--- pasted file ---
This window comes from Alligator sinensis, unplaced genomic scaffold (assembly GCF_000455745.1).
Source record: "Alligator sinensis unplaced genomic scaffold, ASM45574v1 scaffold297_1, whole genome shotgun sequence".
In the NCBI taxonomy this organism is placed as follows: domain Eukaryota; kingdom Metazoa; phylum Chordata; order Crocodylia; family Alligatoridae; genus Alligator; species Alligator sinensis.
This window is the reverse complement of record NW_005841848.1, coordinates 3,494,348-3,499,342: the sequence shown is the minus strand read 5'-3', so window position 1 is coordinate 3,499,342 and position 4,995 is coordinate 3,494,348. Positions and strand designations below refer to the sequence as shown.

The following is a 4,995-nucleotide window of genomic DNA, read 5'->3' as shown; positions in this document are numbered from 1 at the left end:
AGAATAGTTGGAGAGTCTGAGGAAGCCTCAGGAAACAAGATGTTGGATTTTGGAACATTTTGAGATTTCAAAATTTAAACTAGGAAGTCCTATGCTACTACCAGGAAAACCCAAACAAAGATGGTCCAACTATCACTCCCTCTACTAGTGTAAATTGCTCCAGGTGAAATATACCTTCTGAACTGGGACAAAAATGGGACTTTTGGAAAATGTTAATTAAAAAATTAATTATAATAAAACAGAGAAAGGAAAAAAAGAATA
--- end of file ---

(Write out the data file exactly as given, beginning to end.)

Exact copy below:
This window comes from Alligator sinensis, unplaced genomic scaffold (assembly GCF_000455745.1).
Source record: "Alligator sinensis unplaced genomic scaffold, ASM45574v1 scaffold297_1, whole genome shotgun sequence".
In the NCBI taxonomy this organism is placed as follows: domain Eukaryota; kingdom Metazoa; phylum Chordata; order Crocodylia; family Alligatoridae; genus Alligator; species Alligator sinensis.
This window is the reverse complement of record NW_005841848.1, coordinates 3,494,348-3,499,342: the sequence shown is the minus strand read 5'-3', so window position 1 is coordinate 3,499,342 and position 4,995 is coordinate 3,494,348. Positions and strand designations below refer to the sequence as shown.

The following is a 4,995-nucleotide window of genomic DNA, read 5'->3' as shown; positions in this document are numbered from 1 at the left end:
AGAATAGTTGGAGAGTCTGAGGAAGCCTCAGGAAACAAGATGTTGGATTTTGGAACATTTTGAGATTTCAAAATTTAAACTAGGAAGTCCTATGCTACTACCAGGAAAACCCAAACAAAGATGGTCCAACTATCACTCCCTCTACTAGTGTAAATTGCTCCAGGTGAAATATACCTTCTGAACTGGGACAAAAATGGGACTTTTGGAAAATGTTAATTAAAAAATTAATTATAATAAAACAGAGAAAGGAAAAAAAGAATA